UK's Phone Hacking Case Handed to Jury After Months of Intrigue

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LONDON - After a marathon court case that exposed the secrets of the world's royal, political, and media elite, Britain's phone hacking trial was handed over to jurors on Wednesday.

At the heart of the case is the now-shuttered News of the World, a brash tabloid owned by media tycoon Rupert Murdoch that was famous for undercover investigations and celebrity kiss-and-tells.

Both prosecutors and defense lawyers agree that staff at the London-based paper obtained some of their sensational stories by listening to the voice mails belonging to scores of people, including A-list celebrities and a 13-year-old murder victim.

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But prosecutors allege that two of the newspaper's most high-profile editors, Rebekah Brooks and Andy Coulson, knew about the widespread use of this illicit practice and "none of them lifted a finger to stop it." If convicted the defendants face up to two years in jail, the maximum term for phone hacking.

Five other people, including Brooks' husband and her personal assistant, also face charges such as bribery and perverting the course of justice.

The seven-month case has served up countless tidbits of gossip from the lives of celebrities, royalty and other members of the British establishment.

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"Everyone is subject to the law of the land. No one is so powerful they can ignore the law"

Hollywood stars Jude Law and Sienna Miller were among the celebrities who testified about being alleged targets of phone hacking at the hands of News of the World journalists.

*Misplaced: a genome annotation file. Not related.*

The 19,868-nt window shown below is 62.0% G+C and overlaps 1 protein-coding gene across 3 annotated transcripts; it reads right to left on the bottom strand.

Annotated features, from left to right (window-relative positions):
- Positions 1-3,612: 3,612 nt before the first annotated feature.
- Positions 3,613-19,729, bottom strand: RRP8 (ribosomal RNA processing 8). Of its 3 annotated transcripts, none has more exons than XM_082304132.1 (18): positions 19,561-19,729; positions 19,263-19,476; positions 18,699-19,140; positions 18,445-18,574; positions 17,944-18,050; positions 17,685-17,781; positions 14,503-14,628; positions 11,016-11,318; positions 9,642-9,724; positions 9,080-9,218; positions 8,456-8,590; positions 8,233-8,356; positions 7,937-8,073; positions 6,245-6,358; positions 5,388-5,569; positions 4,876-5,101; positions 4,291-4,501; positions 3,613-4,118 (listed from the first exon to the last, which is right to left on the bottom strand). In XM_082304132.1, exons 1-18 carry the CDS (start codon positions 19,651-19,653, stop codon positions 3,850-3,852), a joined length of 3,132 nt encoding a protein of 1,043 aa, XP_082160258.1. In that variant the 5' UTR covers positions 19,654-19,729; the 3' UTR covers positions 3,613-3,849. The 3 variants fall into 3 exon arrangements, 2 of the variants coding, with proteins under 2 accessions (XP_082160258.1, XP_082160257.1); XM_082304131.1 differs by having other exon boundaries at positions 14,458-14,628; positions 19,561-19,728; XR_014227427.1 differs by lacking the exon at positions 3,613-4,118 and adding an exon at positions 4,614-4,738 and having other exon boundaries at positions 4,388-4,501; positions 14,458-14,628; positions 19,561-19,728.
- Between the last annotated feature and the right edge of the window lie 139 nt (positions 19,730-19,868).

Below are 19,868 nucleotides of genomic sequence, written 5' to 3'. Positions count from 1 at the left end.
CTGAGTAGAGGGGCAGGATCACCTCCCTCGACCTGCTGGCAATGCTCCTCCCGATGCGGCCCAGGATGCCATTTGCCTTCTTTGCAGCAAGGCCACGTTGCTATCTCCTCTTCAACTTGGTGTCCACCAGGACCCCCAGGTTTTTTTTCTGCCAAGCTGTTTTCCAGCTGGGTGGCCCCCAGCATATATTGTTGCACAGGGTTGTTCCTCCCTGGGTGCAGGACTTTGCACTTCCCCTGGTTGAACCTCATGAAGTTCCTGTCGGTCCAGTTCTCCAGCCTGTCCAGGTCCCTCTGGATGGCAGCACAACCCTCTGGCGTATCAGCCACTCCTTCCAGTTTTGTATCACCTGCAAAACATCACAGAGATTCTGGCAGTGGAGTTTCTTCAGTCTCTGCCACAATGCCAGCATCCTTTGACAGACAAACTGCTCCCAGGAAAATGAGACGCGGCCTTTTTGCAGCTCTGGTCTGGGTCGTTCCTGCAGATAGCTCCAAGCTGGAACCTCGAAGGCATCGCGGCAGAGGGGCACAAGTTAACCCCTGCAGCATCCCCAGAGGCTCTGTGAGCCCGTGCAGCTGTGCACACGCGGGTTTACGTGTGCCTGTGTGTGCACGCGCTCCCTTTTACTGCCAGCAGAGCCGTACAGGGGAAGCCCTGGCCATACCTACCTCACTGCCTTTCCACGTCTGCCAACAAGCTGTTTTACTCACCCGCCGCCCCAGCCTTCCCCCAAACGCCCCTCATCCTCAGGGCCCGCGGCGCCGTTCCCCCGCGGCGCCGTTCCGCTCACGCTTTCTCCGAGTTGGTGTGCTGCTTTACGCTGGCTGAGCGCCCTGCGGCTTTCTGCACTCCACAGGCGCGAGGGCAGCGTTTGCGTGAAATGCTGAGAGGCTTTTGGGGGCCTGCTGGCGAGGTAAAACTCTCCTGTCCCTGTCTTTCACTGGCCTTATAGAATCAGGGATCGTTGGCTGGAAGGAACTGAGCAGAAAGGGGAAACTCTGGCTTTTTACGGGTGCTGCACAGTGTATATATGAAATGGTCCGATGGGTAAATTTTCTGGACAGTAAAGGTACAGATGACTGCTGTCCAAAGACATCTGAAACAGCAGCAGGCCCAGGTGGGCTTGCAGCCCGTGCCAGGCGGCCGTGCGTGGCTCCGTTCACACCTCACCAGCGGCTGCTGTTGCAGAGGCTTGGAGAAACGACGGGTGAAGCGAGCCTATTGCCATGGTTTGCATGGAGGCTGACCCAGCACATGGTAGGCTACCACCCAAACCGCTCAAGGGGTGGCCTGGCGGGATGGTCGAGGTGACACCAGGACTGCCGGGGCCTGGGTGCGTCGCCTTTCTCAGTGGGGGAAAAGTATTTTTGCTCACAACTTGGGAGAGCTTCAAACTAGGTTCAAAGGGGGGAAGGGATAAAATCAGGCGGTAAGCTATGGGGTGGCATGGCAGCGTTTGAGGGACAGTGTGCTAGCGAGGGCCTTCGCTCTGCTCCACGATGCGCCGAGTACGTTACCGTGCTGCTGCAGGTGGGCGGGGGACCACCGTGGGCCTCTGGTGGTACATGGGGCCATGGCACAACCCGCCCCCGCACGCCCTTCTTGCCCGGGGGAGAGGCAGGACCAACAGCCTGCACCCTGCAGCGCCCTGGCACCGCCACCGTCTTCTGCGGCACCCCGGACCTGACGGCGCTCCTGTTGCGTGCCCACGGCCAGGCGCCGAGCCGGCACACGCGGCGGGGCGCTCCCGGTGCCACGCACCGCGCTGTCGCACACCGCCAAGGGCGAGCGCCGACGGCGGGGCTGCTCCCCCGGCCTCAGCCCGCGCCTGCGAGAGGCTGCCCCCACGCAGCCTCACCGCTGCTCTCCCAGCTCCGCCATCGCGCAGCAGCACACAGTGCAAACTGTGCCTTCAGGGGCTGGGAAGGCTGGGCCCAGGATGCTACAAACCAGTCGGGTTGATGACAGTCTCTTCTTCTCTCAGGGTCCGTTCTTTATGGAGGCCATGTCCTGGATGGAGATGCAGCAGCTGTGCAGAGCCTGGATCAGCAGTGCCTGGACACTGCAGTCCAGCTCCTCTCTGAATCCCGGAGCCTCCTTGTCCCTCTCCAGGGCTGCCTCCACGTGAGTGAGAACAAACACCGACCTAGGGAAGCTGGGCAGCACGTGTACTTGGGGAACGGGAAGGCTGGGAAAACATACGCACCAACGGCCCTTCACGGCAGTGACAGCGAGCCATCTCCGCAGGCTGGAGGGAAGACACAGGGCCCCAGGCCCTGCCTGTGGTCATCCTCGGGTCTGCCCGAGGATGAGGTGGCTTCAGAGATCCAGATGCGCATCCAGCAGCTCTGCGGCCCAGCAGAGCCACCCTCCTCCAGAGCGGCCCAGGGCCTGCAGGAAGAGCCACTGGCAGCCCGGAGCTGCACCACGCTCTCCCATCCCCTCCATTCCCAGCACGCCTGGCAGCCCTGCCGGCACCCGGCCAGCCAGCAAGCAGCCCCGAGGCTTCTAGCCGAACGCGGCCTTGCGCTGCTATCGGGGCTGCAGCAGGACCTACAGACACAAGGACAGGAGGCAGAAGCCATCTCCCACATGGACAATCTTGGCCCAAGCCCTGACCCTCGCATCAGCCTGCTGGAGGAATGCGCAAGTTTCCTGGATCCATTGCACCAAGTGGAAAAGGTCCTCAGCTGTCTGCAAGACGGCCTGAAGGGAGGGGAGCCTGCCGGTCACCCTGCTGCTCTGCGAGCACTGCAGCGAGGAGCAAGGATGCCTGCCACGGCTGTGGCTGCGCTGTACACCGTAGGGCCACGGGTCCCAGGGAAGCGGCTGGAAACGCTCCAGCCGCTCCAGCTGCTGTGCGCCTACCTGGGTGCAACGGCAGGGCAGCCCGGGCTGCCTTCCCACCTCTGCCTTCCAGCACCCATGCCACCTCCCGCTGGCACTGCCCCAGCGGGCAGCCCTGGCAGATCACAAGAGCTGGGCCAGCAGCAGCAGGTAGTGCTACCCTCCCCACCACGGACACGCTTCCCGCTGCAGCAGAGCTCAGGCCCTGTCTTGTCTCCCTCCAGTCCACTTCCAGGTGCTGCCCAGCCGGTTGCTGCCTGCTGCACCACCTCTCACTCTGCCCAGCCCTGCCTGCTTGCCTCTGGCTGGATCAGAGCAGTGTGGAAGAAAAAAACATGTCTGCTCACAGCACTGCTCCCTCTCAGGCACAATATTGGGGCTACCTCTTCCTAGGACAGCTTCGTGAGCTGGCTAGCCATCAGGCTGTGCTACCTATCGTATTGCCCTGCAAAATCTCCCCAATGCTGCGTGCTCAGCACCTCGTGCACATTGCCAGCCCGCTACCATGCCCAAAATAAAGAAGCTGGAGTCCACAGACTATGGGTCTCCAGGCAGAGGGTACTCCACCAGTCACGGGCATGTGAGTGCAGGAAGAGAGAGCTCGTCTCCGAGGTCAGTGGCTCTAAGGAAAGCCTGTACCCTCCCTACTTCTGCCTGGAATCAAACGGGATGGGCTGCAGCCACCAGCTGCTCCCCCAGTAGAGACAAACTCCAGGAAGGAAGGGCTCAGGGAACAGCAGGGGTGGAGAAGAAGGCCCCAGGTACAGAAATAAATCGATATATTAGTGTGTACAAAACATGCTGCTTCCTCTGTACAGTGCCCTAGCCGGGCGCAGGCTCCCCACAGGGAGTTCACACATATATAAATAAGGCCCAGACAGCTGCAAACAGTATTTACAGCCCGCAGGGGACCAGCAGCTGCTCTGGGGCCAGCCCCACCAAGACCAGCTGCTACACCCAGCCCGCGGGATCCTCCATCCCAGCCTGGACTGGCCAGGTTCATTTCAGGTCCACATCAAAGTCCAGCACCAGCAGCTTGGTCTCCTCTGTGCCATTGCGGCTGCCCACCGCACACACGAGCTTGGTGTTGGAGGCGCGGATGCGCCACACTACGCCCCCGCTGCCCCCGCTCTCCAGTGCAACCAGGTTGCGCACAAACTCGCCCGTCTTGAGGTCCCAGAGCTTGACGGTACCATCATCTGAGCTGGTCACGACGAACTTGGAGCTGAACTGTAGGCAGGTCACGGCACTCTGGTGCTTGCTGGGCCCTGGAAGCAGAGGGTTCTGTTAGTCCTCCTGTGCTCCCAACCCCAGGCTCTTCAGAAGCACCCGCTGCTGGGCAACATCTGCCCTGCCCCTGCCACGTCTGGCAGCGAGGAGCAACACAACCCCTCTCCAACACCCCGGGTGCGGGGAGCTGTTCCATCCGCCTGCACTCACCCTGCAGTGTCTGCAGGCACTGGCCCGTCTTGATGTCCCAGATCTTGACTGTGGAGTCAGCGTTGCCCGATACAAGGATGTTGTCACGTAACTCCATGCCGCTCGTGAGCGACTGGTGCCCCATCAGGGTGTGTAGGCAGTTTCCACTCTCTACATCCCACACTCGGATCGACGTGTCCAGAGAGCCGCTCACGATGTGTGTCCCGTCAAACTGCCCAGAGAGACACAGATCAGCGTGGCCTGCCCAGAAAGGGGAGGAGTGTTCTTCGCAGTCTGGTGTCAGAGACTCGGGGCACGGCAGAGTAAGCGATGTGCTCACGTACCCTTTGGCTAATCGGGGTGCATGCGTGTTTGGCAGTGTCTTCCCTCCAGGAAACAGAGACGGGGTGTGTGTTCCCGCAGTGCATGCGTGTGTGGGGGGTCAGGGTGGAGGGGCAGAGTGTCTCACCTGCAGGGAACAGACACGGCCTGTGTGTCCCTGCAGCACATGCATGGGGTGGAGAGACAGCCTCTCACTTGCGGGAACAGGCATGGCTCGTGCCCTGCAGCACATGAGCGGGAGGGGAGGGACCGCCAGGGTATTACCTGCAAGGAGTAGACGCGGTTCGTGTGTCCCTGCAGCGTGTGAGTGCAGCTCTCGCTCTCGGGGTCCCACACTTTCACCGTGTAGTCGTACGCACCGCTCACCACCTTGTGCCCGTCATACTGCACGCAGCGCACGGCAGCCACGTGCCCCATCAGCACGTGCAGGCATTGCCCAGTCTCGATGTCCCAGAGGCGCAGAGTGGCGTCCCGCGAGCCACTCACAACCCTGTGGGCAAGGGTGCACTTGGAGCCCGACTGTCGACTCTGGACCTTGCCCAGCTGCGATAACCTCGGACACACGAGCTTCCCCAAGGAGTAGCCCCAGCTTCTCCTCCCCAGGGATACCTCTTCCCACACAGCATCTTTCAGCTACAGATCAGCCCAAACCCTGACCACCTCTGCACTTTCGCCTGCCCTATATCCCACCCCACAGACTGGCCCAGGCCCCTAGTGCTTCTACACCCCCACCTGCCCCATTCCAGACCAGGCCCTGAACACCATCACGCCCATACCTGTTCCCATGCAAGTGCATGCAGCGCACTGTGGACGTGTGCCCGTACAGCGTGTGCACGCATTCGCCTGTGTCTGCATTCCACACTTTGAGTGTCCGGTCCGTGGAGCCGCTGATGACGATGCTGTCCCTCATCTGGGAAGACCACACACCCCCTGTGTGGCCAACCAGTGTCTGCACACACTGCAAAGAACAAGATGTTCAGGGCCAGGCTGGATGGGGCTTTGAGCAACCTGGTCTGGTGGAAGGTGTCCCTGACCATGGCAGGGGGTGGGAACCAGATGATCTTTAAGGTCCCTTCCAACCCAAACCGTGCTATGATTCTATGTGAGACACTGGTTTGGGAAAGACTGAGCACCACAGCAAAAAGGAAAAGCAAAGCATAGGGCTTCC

Salacious as many of these celebrity and political stories aired during the trial were, perhaps the biggest intrigue involved the relationship between Brooks, Coulson, and British Prime Minister David Cameron.

Coulson arrives to the Old Bailey court in London on June 5.FACUNDO ARRIZABALAGA / EPA

Jurors were told of Brooks and Cameron attending private parties, and evidence revealed an affair between Brooks and Coulson, her onetime colleague who went on to be Cameron's director of communications as his Conservative party swept to power.

Brooks and Coulson are accused of "conspiracy to intercept communications" - which is the practice of hacking into people's voice mail inboxes and listening to their messages. They are also facing charges of paying public officials for information and buying royal phone directories that were then used to hack phones.

Brooks and Murdoch in London in July 2011.FACUNDO ARRIZABALAGA / EPA, file

Prosecutors say the newspaper paid $168,000 to private investigator Glenn Mulcaire, who was briefly jailed in 2007 for phone hacking.

Murdoch - whose empire in the U.S. includes the Wall Street Journal and New York Post - closed the 168-year-old News of the World in response to the scandal.

The newspaper's onetime managing editor Stuart Kuttner is accused of phone hacking, and royal editor Clive Goodman is accused of bribery.

Brooks, her husband Charlie Brooks, and her personal assistant Cheryl Carter and security chief at Murdoch's News International Mark Hanna are accused of conspiring to pervert the course of justice. Prosecutors allege Carter hid notebooks at her boss's request, and that Charlie Brooks attempted to conceal materials including a laptop from investigators.

Copies of the last edition of the News of the World on sale at a shop in south London on July 10, 2011.CARL COURT / AFP - Getty Images, file

Brooks' lawyer Jonathan Laidlaw QC said his client has been subjected to a "witch hunt," the AP reported.

In her own testimony, Brooks gave and account of the contrast between the meteoric rise she enjoyed in her career and her "car-crash" personal life, including the affair with Coulson.

Summing up for the jury, Judge John Saunders told them they must not be "dazzled" by the daily existences of many defendants and witnesses.

"Some of those on trial enjoyed a lifestyle you can only dream of, not just in financial terms but influence they brought to bear," he said, according to the AP. "They were friends of politicians, they are friends of the stars.

"You do not envy them their success or be dazzled by it. Respect their success, but everyone is subject to the law of the land. No one is so powerful they can ignore the law."

The Associated Press contribute to this report.